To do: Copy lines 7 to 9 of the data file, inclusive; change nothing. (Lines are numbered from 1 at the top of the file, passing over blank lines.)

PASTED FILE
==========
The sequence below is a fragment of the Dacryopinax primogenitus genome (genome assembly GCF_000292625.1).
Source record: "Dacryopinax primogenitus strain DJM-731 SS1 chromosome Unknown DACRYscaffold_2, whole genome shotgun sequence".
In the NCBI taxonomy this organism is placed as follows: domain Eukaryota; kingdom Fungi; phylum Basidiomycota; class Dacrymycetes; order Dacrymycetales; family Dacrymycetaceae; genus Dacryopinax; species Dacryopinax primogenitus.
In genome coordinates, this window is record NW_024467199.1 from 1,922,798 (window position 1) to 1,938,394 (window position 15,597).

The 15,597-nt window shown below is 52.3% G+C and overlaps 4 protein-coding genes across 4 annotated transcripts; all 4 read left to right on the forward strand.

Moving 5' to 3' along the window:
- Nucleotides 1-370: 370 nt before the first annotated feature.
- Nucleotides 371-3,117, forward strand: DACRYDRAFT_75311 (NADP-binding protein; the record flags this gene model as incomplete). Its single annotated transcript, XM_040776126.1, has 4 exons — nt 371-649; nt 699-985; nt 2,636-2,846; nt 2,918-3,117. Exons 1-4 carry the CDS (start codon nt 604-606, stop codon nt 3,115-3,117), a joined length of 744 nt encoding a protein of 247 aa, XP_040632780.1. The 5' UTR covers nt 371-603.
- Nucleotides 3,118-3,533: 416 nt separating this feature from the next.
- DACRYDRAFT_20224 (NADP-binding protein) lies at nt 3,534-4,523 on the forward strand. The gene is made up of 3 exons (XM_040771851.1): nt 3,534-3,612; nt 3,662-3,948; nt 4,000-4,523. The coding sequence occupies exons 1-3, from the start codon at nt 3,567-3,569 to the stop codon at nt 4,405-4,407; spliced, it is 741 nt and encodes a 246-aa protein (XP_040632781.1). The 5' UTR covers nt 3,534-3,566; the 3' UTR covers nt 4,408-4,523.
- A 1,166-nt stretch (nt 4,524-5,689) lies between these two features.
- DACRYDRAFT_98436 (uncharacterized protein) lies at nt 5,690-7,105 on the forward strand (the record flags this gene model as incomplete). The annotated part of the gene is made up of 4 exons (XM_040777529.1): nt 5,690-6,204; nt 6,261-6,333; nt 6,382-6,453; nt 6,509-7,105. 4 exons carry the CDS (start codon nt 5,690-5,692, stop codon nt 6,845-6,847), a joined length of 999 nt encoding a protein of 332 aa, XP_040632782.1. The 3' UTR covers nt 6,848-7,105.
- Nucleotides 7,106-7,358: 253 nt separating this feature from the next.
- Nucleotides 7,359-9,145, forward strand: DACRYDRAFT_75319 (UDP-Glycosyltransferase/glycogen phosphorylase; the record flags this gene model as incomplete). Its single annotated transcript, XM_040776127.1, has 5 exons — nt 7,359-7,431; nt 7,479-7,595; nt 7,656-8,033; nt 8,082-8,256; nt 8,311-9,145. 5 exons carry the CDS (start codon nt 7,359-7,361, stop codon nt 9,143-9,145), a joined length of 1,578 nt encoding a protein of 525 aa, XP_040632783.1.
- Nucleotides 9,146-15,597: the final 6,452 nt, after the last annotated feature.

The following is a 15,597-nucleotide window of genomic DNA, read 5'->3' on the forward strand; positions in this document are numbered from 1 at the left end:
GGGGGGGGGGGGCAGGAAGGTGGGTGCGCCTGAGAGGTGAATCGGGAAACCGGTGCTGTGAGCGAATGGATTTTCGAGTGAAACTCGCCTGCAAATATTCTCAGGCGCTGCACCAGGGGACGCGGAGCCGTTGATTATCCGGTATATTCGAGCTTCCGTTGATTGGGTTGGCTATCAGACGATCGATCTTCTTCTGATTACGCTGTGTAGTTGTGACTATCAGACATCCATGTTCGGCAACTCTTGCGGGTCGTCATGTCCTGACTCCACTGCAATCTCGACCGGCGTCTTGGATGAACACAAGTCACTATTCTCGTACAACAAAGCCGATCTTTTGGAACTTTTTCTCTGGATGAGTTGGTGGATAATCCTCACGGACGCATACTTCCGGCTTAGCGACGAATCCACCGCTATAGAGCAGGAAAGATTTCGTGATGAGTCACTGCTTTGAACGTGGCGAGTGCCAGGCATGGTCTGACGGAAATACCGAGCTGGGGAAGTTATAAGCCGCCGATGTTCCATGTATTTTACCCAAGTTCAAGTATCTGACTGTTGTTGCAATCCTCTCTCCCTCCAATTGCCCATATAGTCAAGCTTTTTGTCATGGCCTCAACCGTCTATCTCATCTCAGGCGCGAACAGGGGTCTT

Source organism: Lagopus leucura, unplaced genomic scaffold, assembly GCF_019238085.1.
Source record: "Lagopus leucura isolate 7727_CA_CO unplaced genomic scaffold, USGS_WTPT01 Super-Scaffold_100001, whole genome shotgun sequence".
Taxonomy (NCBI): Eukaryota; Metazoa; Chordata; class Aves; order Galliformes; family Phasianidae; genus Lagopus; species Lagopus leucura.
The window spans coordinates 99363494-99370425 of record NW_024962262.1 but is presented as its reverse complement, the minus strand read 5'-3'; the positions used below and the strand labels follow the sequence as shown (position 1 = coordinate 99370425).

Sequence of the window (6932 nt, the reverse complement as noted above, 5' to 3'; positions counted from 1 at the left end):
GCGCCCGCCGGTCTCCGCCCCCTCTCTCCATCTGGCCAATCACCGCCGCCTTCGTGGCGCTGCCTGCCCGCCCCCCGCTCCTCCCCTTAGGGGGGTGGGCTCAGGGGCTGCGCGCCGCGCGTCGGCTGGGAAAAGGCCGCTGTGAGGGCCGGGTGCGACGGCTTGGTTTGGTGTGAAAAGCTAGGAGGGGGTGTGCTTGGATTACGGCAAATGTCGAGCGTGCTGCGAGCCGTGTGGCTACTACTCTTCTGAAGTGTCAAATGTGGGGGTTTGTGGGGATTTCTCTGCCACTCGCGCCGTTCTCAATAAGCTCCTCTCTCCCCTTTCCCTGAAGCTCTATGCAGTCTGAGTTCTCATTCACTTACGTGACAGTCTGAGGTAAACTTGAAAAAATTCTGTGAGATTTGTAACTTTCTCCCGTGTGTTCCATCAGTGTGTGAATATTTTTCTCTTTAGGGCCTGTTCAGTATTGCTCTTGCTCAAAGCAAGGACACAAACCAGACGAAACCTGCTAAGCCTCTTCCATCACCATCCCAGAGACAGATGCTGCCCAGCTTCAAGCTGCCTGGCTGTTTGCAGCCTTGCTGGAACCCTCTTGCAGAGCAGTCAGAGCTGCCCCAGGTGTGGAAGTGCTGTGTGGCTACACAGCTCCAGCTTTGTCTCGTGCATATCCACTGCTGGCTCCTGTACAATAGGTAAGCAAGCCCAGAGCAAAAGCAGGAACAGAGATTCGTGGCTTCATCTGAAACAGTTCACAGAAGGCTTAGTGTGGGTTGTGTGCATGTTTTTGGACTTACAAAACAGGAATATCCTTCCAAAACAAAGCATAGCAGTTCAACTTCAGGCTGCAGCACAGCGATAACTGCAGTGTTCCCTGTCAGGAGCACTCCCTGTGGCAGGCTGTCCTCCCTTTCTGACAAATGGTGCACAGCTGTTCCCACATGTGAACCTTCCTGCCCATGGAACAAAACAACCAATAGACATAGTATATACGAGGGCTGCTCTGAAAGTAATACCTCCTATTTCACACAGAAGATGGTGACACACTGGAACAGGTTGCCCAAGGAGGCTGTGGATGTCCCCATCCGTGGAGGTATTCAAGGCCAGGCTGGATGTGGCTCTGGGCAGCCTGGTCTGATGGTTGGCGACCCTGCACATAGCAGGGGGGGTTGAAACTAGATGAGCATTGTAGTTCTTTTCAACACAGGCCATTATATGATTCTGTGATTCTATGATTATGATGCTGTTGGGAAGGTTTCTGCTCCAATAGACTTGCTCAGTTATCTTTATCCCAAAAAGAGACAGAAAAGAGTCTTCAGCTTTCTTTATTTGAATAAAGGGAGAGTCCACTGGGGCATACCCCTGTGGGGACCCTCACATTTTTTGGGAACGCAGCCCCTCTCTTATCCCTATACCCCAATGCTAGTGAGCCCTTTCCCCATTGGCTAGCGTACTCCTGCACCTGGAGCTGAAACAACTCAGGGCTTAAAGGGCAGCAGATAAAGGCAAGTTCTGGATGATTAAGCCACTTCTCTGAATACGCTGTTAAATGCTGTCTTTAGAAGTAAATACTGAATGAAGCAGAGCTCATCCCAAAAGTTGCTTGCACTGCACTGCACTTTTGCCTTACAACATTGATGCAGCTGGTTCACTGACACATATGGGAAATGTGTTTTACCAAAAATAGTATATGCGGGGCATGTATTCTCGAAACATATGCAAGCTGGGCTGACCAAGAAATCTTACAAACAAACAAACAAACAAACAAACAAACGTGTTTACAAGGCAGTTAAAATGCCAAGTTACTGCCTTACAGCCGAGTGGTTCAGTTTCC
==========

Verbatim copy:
- Nucleotides 1-370: 370 nt before the first annotated feature.
- Nucleotides 371-3,117, forward strand: DACRYDRAFT_75311 (NADP-binding protein; the record flags this gene model as incomplete). Its single annotated transcript, XM_040776126.1, has 4 exons — nt 371-649; nt 699-985; nt 2,636-2,846; nt 2,918-3,117. Exons 1-4 carry the CDS (start codon nt 604-606, stop codon nt 3,115-3,117), a joined length of 744 nt encoding a protein of 247 aa, XP_040632780.1. The 5' UTR covers nt 371-603.
- Nucleotides 3,118-3,533: 416 nt separating this feature from the next.